This article has been contributed to the blog by Simon Leith, Andrea Lockhart and Tracy Sandler. Tracy Sandler is a Partner and Chair of the insolvency and restructuring group of Osler, Hoskin & Harcourt, LLP, Andrea Lockhart is an Associate in the group and Simon Leith is an Articling Student-at-Law in the group.
The Ontario Court of Appeal in Sino-Forest Corporation (Re), 2012 ONCA 816, recently upheld a decision of the Ontario Superior Court of Justice in which claims for contribution and indemnity by auditors and underwriters were considered “equity claims” for the purposes of the Companies’ Creditors Arrangement Act (“CCAA”). Pursuant to the CCAA, no equity claimant may vote on a plan of compromise or arrangement unless the court orders otherwise, and no plan may permit distributions to equity claimants unless all secured and unsecured claims are first paid in full. In this case, the debtor had insufficient assets to satisfy all secured and unsecured claims. Accordingly, if the auditors’ and underwriters’ potentially sizeable claims for contribution and indemnity were treated as debt claims rather than equity claims, recoveries for the debtor’s other stakeholders would be significantly diminished.
Over the course of 2011 and 2012, shareholders of Sino-Forest Corporation (“Sino-Forest”) commenced proposed class action lawsuits in Ontario, Quebec, Saskatchewan and New York against certain of the company’s officers, directors and employees, the company and the company’s former auditors and underwriters. The proposed plaintiffs alleged that Sino-Forest misrepresented its assets and financial situation which artificially inflated the price of Sino-Forest’s shares. Subsequently, Sino-Forest was granted protection under CCAA in March 2012 pursuant to an initial order of the Ontario Superior Court of Justice which, among other things, provided for a stay of the proposed class actions. The class actions have yet to be certified.
In May 2012, the Ontario Superior Court of Justice issued an order in the CCAA proceedings establishing a procedure to file and determine claims against Sino-Forest. The former auditors and underwriters filed proofs of claim in the claims procedure against Sino-Forest seeking contribution and indemnity for any amounts that they were ordered to pay as damages to the plaintiffs in the proposed class actions based on, among other things, indemnity clauses in their contracts with Sino-Forest. The company applied for an order that such claims were “equity claims” under section 2(1) the CCAA, defined as claims in respect of an equity interest. The CCAA provides that this term includes: (a) a dividend or similar payment; (b) a return of capital; (c) a redemption or retraction obligation; (d) a monetary loss resulting from the ownership, purchase or sale of an equity interest or from the rescission, or, in Quebec, the annulment, of a purchase or sale of an equity interest; and (e) contribution or indemnity in respect of a claim referred to in (a) to (d). The supervising judge granted Sino-Forest’s requested relief. The auditors and underwriters appealed the decision to the Ontario Court of Appeal.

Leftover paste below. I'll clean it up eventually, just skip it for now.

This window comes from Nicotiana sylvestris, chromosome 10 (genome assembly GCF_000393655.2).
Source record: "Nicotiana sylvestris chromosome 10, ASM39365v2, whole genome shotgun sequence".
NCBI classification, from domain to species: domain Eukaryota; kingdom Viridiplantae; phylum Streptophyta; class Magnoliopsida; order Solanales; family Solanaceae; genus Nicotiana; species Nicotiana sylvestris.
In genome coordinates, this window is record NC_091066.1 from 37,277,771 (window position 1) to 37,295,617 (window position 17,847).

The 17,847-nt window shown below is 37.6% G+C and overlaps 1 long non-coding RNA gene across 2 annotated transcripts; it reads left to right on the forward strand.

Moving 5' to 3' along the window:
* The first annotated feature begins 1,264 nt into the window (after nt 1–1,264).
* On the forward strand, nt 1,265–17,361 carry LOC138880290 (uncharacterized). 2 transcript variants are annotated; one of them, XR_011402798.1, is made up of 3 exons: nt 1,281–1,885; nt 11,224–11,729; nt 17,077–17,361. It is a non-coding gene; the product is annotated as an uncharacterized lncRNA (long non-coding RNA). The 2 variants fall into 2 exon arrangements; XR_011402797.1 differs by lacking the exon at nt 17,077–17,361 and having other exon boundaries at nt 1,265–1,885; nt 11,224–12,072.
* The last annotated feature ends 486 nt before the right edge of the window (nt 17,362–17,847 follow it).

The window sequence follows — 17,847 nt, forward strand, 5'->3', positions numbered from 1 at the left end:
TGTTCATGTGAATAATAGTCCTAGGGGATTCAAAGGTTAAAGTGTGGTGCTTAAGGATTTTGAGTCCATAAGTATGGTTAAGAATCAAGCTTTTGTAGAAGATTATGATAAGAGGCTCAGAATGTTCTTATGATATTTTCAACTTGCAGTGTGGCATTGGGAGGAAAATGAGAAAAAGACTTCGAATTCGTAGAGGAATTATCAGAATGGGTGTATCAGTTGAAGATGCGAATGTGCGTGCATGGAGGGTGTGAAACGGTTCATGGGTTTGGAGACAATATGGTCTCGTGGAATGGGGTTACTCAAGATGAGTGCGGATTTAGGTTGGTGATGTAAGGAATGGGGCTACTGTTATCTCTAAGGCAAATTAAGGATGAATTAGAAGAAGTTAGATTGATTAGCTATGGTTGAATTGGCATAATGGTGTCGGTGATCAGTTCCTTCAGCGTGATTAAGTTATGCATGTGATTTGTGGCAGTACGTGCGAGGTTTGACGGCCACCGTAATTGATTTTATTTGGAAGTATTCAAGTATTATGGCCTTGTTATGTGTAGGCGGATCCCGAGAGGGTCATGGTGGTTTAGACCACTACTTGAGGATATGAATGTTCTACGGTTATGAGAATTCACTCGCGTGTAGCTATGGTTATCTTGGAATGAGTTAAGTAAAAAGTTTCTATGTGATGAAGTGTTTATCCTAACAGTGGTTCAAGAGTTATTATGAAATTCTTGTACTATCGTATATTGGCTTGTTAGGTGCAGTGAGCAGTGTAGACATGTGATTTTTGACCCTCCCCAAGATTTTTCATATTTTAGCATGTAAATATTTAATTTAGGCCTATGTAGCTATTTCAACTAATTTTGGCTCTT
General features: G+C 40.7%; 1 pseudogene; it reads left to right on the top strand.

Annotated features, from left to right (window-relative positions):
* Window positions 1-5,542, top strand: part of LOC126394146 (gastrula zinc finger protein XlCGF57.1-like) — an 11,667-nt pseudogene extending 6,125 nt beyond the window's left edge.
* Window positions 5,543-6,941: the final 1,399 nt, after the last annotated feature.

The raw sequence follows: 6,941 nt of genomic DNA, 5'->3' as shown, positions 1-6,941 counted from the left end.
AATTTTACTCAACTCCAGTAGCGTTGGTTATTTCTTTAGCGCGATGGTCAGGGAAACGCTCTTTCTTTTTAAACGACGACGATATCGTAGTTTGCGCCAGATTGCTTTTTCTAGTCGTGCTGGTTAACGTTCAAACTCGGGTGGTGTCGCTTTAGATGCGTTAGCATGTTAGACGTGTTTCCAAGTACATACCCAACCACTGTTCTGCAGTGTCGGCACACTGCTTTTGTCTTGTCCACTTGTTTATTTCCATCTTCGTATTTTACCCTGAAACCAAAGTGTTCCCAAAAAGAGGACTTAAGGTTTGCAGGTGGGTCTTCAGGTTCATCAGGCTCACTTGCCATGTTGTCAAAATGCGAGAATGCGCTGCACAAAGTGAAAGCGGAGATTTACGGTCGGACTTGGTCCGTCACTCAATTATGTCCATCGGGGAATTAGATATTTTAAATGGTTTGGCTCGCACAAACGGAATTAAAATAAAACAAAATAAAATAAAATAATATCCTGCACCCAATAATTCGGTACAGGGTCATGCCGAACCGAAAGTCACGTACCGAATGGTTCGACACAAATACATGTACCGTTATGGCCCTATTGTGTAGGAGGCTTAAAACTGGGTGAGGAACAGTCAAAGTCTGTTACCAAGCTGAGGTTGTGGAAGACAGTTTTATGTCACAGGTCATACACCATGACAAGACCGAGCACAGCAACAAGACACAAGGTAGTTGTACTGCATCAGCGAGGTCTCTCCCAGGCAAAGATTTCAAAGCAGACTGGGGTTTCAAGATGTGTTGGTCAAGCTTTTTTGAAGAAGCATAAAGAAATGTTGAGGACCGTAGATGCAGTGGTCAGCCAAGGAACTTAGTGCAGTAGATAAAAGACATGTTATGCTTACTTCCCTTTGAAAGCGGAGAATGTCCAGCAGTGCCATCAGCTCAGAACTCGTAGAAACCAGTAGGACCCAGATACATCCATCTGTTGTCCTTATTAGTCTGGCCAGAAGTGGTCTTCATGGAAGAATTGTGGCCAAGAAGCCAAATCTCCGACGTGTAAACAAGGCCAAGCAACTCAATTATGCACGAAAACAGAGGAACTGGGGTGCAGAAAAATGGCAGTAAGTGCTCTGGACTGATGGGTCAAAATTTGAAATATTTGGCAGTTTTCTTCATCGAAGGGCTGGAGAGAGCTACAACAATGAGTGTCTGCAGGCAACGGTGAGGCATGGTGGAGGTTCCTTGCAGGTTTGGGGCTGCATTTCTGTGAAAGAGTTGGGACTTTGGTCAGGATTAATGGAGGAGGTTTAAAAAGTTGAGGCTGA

On appeal, the auditors and underwriters argued that their claims did not meet the definition of “equity claims” since they did not have an equity interest in Sino-Forest. The Court, however, was concerned with the nature of the claim rather than the identity of the claimant. The Court took a plain language approach in its interpretation of the relevant provisions, noting that the definition of “equity claim” incorporated expansive terms. In addition, the Court noted that clause (e) of the definition appeared to be drafted with claims for contribution and indemnity by non-shareholders in mind. If the appellants’ intention prevailed, such clause would be rendered meaningless. Consequently, the Court concluded that the claims should be characterized as “equity claims”.
This decision may be concerning for auditors and underwriters of companies on the brink of insolvency. In the event that the company files for protection under the CCAA (or proposal proceedings under the Bankruptcy and Insolvency Act, which Act prescribes a similar treatment of equity claims), there is a risk that their contribution and indemnity clauses are ineffective against the debtor in a scenario where there are insufficient assets to repay all of the debtor’s creditors in full.

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